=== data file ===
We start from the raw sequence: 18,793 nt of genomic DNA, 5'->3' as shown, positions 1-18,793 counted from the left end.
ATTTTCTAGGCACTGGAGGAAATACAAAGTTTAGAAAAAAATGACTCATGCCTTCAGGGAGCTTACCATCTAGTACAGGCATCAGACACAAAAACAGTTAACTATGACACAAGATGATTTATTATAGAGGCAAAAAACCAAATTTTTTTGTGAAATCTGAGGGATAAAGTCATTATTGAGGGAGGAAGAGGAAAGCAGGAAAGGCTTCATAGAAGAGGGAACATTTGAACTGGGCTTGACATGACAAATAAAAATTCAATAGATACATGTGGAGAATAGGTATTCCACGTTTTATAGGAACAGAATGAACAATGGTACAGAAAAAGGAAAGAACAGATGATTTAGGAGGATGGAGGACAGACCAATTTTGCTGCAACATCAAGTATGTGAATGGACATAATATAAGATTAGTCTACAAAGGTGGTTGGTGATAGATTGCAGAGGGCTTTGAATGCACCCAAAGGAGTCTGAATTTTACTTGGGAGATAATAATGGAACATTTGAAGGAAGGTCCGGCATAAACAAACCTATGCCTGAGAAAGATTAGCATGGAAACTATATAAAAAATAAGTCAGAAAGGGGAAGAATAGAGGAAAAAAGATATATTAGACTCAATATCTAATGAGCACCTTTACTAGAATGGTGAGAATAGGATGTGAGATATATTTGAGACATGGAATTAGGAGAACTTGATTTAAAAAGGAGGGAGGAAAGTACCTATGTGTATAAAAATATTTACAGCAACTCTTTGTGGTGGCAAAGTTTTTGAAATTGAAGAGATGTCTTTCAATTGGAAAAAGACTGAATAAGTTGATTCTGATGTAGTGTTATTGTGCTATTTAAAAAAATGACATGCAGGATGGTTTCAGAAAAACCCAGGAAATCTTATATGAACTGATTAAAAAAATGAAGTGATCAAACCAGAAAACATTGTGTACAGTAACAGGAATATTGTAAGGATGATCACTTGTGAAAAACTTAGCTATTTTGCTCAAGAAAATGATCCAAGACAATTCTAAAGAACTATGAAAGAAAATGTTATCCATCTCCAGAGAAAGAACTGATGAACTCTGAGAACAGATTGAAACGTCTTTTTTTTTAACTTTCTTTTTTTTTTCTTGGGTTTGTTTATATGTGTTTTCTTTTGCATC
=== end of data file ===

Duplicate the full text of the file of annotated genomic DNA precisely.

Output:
We start from the raw sequence: 18,793 nt of genomic DNA, 5'->3' as shown, positions 1-18,793 counted from the left end.
ATTTTCTAGGCACTGGAGGAAATACAAAGTTTAGAAAAAAATGACTCATGCCTTCAGGGAGCTTACCATCTAGTACAGGCATCAGACACAAAAACAGTTAACTATGACACAAGATGATTTATTATAGAGGCAAAAAACCAAATTTTTTTGTGAAATCTGAGGGATAAAGTCATTATTGAGGGAGGAAGAGGAAAGCAGGAAAGGCTTCATAGAAGAGGGAACATTTGAACTGGGCTTGACATGACAAATAAAAATTCAATAGATACATGTGGAGAATAGGTATTCCACGTTTTATAGGAACAGAATGAACAATGGTACAGAAAAAGGAAAGAACAGATGATTTAGGAGGATGGAGGACAGACCAATTTTGCTGCAACATCAAGTATGTGAATGGACATAATATAAGATTAGTCTACAAAGGTGGTTGGTGATAGATTGCAGAGGGCTTTGAATGCACCCAAAGGAGTCTGAATTTTACTTGGGAGATAATAATGGAACATTTGAAGGAAGGTCCGGCATAAACAAACCTATGCCTGAGAAAGATTAGCATGGAAACTATATAAAAAATAAGTCAGAAAGGGGAAGAATAGAGGAAAAAAGATATATTAGACTCAATATCTAATGAGCACCTTTACTAGAATGGTGAGAATAGGATGTGAGATATATTTGAGACATGGAATTAGGAGAACTTGATTTAAAAAGGAGGGAGGAAAGTACCTATGTGTATAAAAATATTTACAGCAACTCTTTGTGGTGGCAAAGTTTTTGAAATTGAAGAGATGTCTTTCAATTGGAAAAAGACTGAATAAGTTGATTCTGATGTAGTGTTATTGTGCTATTTAAAAAAATGACATGCAGGATGGTTTCAGAAAAACCCAGGAAATCTTATATGAACTGATTAAAAAAATGAAGTGATCAAACCAGAAAACATTGTGTACAGTAACAGGAATATTGTAAGGATGATCACTTGTGAAAAACTTAGCTATTTTGCTCAAGAAAATGATCCAAGACAATTCTAAAGAACTATGAAAGAAAATGTTATCCATCTCCAGAGAAAGAACTGATGAACTCTGAGAACAGATTGAAACGTCTTTTTTTTTAACTTTCTTTTTTTTTTCTTGGGTTTGTTTATATGTGTTTTCTTTTGCATC